News Segment


October 30, 2005

LOS ANGELES (Hollywood Reporter) – Los Angeles’ historic Olympic Auditorium has featured some historic fights in its day, but none might have matched the raucous proceedings sparked by Saturday night’s “Waking of the Dead” show.

Featuring a triple bill of L.A. punk luminaries Suicidal Tendencies, the Germs and Fear, the night’s undusting of musical legacies featured as much offstage spark as it did onstage fire.

From the moment Fear took the stage after forgettable sets by Flipper and Marky Ramone, anarchy ruled the downtown venue.

Fear frontman Lee Ving’s gravel-throated opening shards of “I Love Livin’ in the City” were met by a crushing wave of bodies forcing their way to the general admission floor. A horde of punks young and old jumped over the cattle-catchers that were intended to separate the lower levels of seats from the pits below.

Fear’s “Beer Fight” would have been the most appropriate song of the night, as the circle pits and moshing mayhem that ensued set the tone for the evening. The set’s highlights? The back-to-back dousing of “Have a Beer With Fear” and “More Beer.”

The night’s historic relevance belonged to the Germs, with original guitarist Pat Smear, bassist Lorna Doom and drummer Don Bolles joined by new frontman Shane West.

In a story only L.A. could spawn, West joined the Germs after starring as deceased front man Darby Crash in the upcoming biopic “What We Do Is Secret.” If you didn’t know the actor was a star of the television hit “ER,” you wouldn’t know it from watching him onstage, as he powered through a set that featured the movie’s title track and nearly half of the band’s catalog.

Smear (whose post-Germs bands included Nirvana and Foo Fighters) laid the musical groundwork for West’s vocal blitzkrieg with machine-gun riffing that lived up to the band’s legacy. Much of the packed auditorium watched the reunion with a well-deserved, respectful awe.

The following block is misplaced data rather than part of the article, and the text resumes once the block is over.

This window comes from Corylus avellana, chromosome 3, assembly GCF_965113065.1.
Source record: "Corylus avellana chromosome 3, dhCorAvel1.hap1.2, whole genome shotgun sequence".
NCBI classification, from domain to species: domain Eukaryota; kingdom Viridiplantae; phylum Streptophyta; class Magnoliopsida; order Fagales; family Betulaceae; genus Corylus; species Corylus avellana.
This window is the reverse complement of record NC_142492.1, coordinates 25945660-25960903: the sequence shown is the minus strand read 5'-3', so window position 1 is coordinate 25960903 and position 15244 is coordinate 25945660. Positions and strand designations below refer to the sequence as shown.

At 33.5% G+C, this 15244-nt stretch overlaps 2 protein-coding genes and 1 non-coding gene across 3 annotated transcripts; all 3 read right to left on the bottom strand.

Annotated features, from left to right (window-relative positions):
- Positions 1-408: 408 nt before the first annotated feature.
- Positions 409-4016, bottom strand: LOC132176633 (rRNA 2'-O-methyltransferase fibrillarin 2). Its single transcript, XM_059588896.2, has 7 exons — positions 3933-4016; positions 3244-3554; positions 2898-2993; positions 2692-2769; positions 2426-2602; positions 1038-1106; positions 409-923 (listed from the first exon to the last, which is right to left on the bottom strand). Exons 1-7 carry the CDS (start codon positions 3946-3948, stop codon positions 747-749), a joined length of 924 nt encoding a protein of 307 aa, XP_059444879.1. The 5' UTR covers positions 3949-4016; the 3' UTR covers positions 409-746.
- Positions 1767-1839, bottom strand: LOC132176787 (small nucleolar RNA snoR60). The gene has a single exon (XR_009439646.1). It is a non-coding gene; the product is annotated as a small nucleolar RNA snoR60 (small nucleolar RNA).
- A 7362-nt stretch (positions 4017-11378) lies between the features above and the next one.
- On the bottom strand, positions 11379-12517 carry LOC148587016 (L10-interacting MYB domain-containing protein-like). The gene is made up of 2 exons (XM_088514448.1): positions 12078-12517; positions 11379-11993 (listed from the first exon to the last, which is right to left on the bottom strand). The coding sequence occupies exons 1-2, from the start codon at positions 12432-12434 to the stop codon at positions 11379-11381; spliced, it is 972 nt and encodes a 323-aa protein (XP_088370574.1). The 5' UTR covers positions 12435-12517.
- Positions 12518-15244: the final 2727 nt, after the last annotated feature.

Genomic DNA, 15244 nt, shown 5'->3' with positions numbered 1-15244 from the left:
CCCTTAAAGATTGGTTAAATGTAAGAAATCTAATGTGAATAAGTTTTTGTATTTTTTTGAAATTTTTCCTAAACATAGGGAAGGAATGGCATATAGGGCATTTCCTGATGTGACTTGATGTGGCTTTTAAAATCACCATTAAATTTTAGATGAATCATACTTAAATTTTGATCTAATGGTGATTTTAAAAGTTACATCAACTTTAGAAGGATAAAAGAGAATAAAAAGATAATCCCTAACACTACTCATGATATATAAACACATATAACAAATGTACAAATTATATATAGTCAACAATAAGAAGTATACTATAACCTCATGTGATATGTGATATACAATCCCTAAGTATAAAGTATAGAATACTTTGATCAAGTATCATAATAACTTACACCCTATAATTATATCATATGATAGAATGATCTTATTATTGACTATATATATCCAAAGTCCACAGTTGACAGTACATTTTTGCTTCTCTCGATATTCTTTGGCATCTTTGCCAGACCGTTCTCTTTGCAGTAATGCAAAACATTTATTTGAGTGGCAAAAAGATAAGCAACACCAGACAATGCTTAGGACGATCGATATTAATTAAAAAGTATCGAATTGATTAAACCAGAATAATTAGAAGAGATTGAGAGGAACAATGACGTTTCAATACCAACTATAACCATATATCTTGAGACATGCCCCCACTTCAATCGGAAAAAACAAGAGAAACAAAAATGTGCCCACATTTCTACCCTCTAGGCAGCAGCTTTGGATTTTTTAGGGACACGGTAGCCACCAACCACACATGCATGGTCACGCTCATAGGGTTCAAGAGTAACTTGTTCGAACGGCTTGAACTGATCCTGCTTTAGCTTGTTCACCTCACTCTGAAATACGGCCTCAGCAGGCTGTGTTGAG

That awe was broken by fisticuffs as the stage was changed for the night’s headliner. No fewer than three melees erupted on the floor, prompting an announcement that Suicidal Tendencies wouldn’t take the stage unless order was restored. In a fitting tribute to the band, the fighting stopped.

Back surgery sidelined frontman Mike Muir for more than two years, but that brick-house of a presence hasn’t lost any of his swagger; he prowled the stage with a commanding presence. Crowd chants of “S.T.” and “Suicidal” matched the fevered pitch of the barrage from the stage, as thick bass grooves swirled with racing guitars, providing the musical thunder to Muir’s lyrical lightning. “Send Me Your Money” was dedicated to the Korean Christian church that recently bought the auditorium, and joined “War Inside My Head,” “You Can’t Bring Me Down,” “Institutionalized” and “Alone” as highlights.

In a fitting close, police in riot gear closed the streets surrounding the Olympic after the show. Judging from the proceedings, punk rock is alive and well.

Courtesy of